( Nyosigomboc | 2020. 04. 17., p - 23:21 )

There are a couple of versions of this story. I first heard it when I attended RCA Broadcast technical training in the 1970's. Here's the basic story: In the 1950's when color television was being developed by RCA, the engineers would often use a bowl of fruit as a test subject for the cameras. One day one of the engineers painted the banana blue. Another engineer worked feverishly to try to make it look yellow. He finally succeeded, but the apples and oranges were all wrong.

Prior to going into broadcast engineering I worked with the engineer who was on duty the night the "blue bananas" prank was pulled.
It was to be the first color transmission ever and the studio engineering staff was working to make sure that it went perfectly. At that time the cameras were huge and they started there to set then up. They used a still-life bowl of fruit as the subject. After completing the camera setup, they moved to the control room the setup the camera control units (CCU's). After setting the phase of the I & Q signals - the quadrature phasing which adjusts the hue - they put the picture on a monitor. The apples were red, the grapes were green, the oranges were orange and the bananas were blue.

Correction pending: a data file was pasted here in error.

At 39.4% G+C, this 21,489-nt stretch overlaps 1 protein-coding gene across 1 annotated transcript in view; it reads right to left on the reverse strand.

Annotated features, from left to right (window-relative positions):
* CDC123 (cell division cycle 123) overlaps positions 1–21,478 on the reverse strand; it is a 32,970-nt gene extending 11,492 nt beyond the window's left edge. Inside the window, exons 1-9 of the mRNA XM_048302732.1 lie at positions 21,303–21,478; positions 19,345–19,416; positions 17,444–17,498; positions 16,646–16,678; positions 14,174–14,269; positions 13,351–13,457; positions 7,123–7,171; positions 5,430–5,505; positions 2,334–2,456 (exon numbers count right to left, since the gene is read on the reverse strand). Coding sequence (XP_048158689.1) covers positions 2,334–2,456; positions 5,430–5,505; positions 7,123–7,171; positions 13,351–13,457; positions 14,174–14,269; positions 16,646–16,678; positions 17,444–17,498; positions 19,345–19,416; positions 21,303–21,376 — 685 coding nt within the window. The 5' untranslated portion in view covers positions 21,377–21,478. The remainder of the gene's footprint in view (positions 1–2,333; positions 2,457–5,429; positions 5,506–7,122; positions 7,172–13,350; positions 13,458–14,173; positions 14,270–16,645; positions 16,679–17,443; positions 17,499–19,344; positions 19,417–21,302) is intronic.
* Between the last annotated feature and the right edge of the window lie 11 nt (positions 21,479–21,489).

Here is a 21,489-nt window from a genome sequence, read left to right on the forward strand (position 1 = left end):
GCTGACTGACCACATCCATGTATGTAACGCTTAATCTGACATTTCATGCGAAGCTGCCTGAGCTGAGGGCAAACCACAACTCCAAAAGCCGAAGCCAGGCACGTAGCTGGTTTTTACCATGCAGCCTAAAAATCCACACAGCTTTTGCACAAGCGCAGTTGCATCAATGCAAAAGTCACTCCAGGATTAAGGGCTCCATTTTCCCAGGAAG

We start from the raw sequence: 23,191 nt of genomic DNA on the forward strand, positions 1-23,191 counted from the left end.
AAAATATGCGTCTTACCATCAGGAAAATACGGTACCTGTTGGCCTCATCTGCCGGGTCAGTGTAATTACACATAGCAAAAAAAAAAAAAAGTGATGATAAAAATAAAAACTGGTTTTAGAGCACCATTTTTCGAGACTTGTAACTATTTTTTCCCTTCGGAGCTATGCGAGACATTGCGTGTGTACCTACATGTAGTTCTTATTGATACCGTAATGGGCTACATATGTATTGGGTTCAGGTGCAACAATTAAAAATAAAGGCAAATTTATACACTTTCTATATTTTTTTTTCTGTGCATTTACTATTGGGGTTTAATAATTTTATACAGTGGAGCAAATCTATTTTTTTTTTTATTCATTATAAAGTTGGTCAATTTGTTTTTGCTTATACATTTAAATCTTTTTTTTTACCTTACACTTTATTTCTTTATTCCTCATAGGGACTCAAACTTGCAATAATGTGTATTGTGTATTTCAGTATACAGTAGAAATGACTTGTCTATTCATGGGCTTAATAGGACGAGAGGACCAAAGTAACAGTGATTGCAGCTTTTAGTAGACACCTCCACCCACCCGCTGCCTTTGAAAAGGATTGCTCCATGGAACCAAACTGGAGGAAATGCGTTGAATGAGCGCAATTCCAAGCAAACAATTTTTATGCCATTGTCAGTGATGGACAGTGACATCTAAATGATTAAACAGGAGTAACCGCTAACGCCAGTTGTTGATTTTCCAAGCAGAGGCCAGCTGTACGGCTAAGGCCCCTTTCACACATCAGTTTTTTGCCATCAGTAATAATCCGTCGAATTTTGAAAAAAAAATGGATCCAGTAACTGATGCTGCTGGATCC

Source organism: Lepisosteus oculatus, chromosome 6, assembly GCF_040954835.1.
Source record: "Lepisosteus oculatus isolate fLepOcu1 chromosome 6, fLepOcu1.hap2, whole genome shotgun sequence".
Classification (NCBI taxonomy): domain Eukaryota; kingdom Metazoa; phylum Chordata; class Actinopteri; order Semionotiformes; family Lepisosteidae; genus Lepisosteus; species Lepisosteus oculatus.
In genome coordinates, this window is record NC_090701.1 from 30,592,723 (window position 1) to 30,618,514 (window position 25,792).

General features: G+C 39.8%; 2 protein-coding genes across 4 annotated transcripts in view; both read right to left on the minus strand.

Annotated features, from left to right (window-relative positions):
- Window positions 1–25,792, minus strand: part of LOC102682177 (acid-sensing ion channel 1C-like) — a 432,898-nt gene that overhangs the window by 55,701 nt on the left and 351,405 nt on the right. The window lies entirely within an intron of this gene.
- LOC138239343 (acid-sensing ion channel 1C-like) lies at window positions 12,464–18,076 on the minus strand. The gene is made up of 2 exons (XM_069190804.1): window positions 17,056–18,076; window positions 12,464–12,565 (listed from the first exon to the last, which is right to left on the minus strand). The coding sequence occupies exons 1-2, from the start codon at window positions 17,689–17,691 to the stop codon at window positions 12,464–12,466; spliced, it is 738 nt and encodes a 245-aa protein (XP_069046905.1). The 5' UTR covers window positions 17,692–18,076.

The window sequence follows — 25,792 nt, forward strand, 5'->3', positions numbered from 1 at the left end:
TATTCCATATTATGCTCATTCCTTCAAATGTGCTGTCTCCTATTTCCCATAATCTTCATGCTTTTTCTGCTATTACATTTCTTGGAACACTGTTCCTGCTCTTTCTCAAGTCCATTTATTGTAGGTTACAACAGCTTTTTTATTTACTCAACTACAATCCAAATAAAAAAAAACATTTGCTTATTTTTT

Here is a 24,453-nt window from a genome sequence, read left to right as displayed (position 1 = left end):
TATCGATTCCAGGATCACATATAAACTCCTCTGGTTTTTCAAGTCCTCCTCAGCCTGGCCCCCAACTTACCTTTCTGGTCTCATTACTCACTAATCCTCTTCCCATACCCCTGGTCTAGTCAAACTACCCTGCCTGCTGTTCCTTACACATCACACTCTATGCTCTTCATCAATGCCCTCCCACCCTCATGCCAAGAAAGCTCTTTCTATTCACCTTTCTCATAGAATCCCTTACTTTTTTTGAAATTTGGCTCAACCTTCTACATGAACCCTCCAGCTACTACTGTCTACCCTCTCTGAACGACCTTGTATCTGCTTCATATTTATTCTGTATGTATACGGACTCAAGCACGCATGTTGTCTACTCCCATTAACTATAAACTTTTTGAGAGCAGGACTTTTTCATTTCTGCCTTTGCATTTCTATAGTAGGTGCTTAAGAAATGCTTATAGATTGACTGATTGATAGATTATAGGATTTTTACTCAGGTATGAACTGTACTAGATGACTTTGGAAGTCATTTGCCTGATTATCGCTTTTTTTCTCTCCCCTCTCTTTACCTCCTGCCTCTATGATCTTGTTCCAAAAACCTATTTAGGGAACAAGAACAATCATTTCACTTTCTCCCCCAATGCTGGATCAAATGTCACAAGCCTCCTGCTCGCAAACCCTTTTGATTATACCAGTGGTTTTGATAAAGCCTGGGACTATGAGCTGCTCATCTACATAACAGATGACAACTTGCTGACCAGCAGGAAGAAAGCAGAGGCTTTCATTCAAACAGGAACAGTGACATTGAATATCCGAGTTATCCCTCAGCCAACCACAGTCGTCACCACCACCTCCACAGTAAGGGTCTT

Now in a panic with only a couple of hours before air time, they readjusted the CCU's from +/- 1 degree to +/- nothing. The damn bananas were still blue. Frantically they went into the studios to recheck the cameras. That's when they found that some one had painted the bananas blue.